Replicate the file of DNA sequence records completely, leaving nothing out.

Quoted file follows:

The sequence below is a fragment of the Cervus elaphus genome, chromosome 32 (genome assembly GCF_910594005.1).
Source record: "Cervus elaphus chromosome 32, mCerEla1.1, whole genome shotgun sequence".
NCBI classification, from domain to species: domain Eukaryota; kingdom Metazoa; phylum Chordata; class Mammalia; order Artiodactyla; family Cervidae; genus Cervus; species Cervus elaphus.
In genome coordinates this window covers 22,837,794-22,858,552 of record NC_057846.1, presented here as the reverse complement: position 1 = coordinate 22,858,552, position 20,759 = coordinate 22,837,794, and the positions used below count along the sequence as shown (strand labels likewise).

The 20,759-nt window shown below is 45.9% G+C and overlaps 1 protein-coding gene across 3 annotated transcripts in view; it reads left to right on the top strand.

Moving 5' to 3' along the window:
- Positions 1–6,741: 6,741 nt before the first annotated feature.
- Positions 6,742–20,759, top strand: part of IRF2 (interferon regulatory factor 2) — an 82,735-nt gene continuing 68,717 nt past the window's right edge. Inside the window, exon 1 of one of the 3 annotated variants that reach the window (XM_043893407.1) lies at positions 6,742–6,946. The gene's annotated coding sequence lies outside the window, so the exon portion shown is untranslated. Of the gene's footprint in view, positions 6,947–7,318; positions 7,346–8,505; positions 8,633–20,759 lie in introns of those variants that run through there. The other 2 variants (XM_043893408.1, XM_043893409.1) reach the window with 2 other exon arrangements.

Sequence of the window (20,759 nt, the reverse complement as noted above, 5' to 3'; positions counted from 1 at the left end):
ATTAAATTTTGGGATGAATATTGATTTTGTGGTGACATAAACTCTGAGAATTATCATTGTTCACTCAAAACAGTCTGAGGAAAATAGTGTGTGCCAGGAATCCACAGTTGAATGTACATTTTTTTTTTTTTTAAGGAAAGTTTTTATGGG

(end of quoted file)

The sequence below is a fragment of the Cervus elaphus genome, chromosome 32 (genome assembly GCF_910594005.1).
Source record: "Cervus elaphus chromosome 32, mCerEla1.1, whole genome shotgun sequence".
NCBI classification, from domain to species: domain Eukaryota; kingdom Metazoa; phylum Chordata; class Mammalia; order Artiodactyla; family Cervidae; genus Cervus; species Cervus elaphus.
In genome coordinates this window covers 22,837,794-22,858,552 of record NC_057846.1, presented here as the reverse complement: position 1 = coordinate 22,858,552, position 20,759 = coordinate 22,837,794, and the positions used below count along the sequence as shown (strand labels likewise).

The 20,759-nt window shown below is 45.9% G+C and overlaps 1 protein-coding gene across 3 annotated transcripts in view; it reads left to right on the top strand.

Moving 5' to 3' along the window:
- Positions 1–6,741: 6,741 nt before the first annotated feature.
- Positions 6,742–20,759, top strand: part of IRF2 (interferon regulatory factor 2) — an 82,735-nt gene continuing 68,717 nt past the window's right edge. Inside the window, exon 1 of one of the 3 annotated variants that reach the window (XM_043893407.1) lies at positions 6,742–6,946. The gene's annotated coding sequence lies outside the window, so the exon portion shown is untranslated. Of the gene's footprint in view, positions 6,947–7,318; positions 7,346–8,505; positions 8,633–20,759 lie in introns of those variants that run through there. The other 2 variants (XM_043893408.1, XM_043893409.1) reach the window with 2 other exon arrangements.

Sequence of the window (20,759 nt, the reverse complement as noted above, 5' to 3'; positions counted from 1 at the left end):
ATTAAATTTTGGGATGAATATTGATTTTGTGGTGACATAAACTCTGAGAATTATCATTGTTCACTCAAAACAGTCTGAGGAAAATAGTGTGTGCCAGGAATCCACAGTTGAATGTACATTTTTTTTTTTTTTAAGGAAAGTTTTTATGGG